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hepclassic

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Everything posted by hepclassic

  1. Rest In Peace Burt Reynolds (1936-2018) and Bill Daily (1926-2018). 

  2. Rest In Peace Aretha Franklin (1942-2018). 

  3. A day late, but happy 102nd Olivia de Havilland! 

  4. I wonder if they are one of the theatres that TCM does special showings at. If not, they should be.
  5. Of course, that would have set off a string of studio Shakespeare films leading to which one would get the highest box office, and maybe even would have jumpstarted Olivier's Shakespeare in film desire. It is a shame no one back then thought about it.
  6. They could have done Romeo and Juliet for RKO.
  7. Shame we can never see that scene, we just have this photo. But, Kate did Shakespeare well. Shame she never did Shakespeare on film. The only thing close to it was The Lion In Winter (1968).
  8. Glenda Jackson has a Tony now. Love your living legends! 

  9. So, NEO Backlot members- we are meeting at the Capitol Theatre in Gordon Square in the near future!
  10. I knew you were trouble when you walked in.
  11. I love touching my stick. It is smooth to stroke. It's the stuff my dreams are made of.
  12. Well, at least that's good enough to do a TCM Remembers montage.
  13. It's been a while since I've read the book, but I can deduce that since his sisters were both younger than him, maybe his parents were actually better parents to his sisters than to him, and his mother knew it, and his father didn't care enough to change anything before he died. As for Gudrun, I remember reading how sexually liberating the 1920s were for women and since Britain got the head start on civil rights for women, Gudrun represents what was ahead that maybe Lawrence wanted to show and explore.
  14. There is no one left to represent the Lollipop Guild. Rest In Peace.
  15. I think given the time period she was in and what the film explores "look at me!" is a good approach to performance- particularly in a barrier-breaking film such as Women In Love (1969). We did talk about the film before at ye olde Classic Film Union. I think her need was more than just sex, though. Before Gerald makes the next room wish they had what their room had, she does say to him that she wants more because she doesn't really know if he loves her the way she wanted to love him. Loerke at least paid attention to her and treated her like a person.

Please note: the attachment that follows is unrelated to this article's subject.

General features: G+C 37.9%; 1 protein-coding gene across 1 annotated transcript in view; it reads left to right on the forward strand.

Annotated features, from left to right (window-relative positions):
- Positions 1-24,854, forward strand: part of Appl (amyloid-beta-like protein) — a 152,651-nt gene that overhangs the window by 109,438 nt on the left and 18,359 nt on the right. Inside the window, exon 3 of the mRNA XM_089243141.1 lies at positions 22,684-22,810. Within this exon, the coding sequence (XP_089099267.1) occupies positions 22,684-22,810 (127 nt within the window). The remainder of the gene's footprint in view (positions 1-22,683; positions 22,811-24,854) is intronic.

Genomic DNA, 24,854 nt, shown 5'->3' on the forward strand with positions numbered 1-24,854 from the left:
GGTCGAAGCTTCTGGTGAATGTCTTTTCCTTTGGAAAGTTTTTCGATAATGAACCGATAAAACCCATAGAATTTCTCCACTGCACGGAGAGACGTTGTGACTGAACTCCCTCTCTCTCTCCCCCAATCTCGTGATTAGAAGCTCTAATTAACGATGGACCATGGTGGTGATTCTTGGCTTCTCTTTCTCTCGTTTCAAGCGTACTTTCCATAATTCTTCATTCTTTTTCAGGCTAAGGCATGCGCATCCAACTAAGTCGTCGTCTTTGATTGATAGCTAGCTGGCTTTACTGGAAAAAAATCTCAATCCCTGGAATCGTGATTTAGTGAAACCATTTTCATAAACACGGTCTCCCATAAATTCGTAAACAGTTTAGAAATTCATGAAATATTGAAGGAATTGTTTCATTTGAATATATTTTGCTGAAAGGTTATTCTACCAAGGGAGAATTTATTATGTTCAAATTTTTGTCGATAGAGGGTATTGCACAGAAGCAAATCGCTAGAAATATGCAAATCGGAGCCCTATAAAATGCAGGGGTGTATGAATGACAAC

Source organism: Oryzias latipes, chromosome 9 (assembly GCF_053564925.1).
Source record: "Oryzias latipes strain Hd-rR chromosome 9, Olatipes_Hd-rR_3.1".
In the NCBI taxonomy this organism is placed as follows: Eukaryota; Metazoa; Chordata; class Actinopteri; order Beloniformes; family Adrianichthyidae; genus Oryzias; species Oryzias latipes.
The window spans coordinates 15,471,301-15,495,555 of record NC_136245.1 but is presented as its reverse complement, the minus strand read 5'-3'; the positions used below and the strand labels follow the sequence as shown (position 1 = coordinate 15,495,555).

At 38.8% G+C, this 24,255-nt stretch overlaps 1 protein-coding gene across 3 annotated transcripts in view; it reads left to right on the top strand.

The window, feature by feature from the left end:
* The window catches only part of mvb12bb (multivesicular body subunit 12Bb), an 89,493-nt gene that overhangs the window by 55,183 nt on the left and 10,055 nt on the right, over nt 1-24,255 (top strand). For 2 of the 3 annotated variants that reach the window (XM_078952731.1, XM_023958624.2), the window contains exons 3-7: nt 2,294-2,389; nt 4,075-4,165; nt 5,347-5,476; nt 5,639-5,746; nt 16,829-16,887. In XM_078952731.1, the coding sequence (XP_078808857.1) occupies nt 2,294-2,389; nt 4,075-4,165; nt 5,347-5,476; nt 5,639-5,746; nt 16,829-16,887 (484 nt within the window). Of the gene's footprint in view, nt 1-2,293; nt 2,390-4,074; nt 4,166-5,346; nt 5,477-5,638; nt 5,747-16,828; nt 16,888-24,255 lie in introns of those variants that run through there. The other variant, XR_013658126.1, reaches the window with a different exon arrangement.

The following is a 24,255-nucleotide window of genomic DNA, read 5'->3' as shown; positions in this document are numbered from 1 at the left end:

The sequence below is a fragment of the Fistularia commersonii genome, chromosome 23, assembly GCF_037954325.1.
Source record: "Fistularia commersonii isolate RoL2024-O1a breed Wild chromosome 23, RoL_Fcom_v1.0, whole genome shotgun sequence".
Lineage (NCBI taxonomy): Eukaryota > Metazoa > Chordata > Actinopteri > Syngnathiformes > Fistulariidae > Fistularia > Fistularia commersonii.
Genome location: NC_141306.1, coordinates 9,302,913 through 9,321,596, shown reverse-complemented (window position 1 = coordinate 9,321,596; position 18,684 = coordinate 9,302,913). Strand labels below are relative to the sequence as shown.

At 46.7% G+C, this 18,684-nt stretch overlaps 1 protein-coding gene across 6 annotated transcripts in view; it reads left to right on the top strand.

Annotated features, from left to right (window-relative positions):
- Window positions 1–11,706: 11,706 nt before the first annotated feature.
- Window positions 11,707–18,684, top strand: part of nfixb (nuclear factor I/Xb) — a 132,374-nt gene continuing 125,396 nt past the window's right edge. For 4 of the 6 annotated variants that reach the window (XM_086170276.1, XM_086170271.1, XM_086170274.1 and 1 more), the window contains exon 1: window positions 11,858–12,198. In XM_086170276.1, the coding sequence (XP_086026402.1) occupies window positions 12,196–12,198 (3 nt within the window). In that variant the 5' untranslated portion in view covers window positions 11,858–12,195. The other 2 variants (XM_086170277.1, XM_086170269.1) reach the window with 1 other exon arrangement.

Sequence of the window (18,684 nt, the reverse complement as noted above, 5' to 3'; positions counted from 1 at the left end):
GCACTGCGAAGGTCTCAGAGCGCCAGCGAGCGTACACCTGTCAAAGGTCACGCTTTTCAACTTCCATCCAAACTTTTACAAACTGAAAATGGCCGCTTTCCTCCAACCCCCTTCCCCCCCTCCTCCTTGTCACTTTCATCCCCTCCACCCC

16. There is no one left to represent the Lollipop Guild anymore. Rest In Peace Jerry Maren. 

  17. Jlewis, I know its been a while, but I do miss reading your film analyses. If I can add something to this, is that when it came to the mirrors into Gerald's cold, sad soul, that maybe they reflect his desires- the first towards Rupert, who he is, the second away from Rupert towards Gudrun, who he is absent to, and the third, himself- conflicted, and going with convention. I also wanted to add that I guess we can count it progress that Rupert and Gerald are a step above Ben Hur and Massala, although I am sure Massala was freer in Rome.
  18. Yes, I remember him winning an Emmy for the TV movie The Normal Heart, and thinking- "that monk did everything for visibility."
  19. As for the gay men at the ski resort, I did notice a jealousy from Gerald and a greater upset that Gudrun preferred the artist over him. I think maybe Gudrun wanted Gerald to be free to be himself as she was free to be herself. Why else would she passively say "truth is best?"
  20. I've read Sons and Lovers and read Women In Love. I have yet to read Lady Chatterly's Lover. I don't think that Rupert Birkin is gay from recent viewing. There is a genuineness in his attraction to Ursula that Gerald doesn't have towards Gudrun. I think Birkin might be bisexual, and Ursula is the traditional romantic, innocent of the world. Gudrun is more realistic to me, who wants the reality of love. Gerald just seems like a person who prefers the iron closet. Gerald rejects Rupert's love too, especially at the end of the Sweden trip before Gerald's death.
  21. This may jog your memory:
  22. The Criterion Collection recently released a restored version, and its been a short while since I saw it, and it was really interesting. The film is controversial in its time, and explores sexual liberation and sex on film. But, given the late 60s, early 70s of the time of its original release then the American release, and the subsequent Oscar afterwards for Glenda Jackson, I saw something I didn't see before. Gerald Crich's sexuality or lack thereof, and Gudrun Brangwen's relation to him, and relationship to him. When I first saw it, I was thinking Jackson's Gudrun is a feminist force
  23. Hi, I saw you also message me privately and will answer- this seems like an amazing undertaking/effort. However, I think we can build into this restoration by holding events/fundraisers. If we were to meet, I know the Capitol Theatre in Gordon Square shows classic movies from time to time. It is usually in the morning, and maybe we can meet each other there and get brunch or lunch in the area afterwards? Thoughts? I don't want to neglect anyone on the East Side either.
  24. Me too. I want to see if the deleted scene of Douglas Fairbanks, Jr. and Katharine Hepburn perform a scene from Romeo & Juliet. Apparently Douglas Fairbanks, Sr. and Mary Pickford came to watch that scene. https://i0.wp.com/margaretperry.org/wp-content/uploads/2015/04/MorningGlory-DeletedScene.jpg
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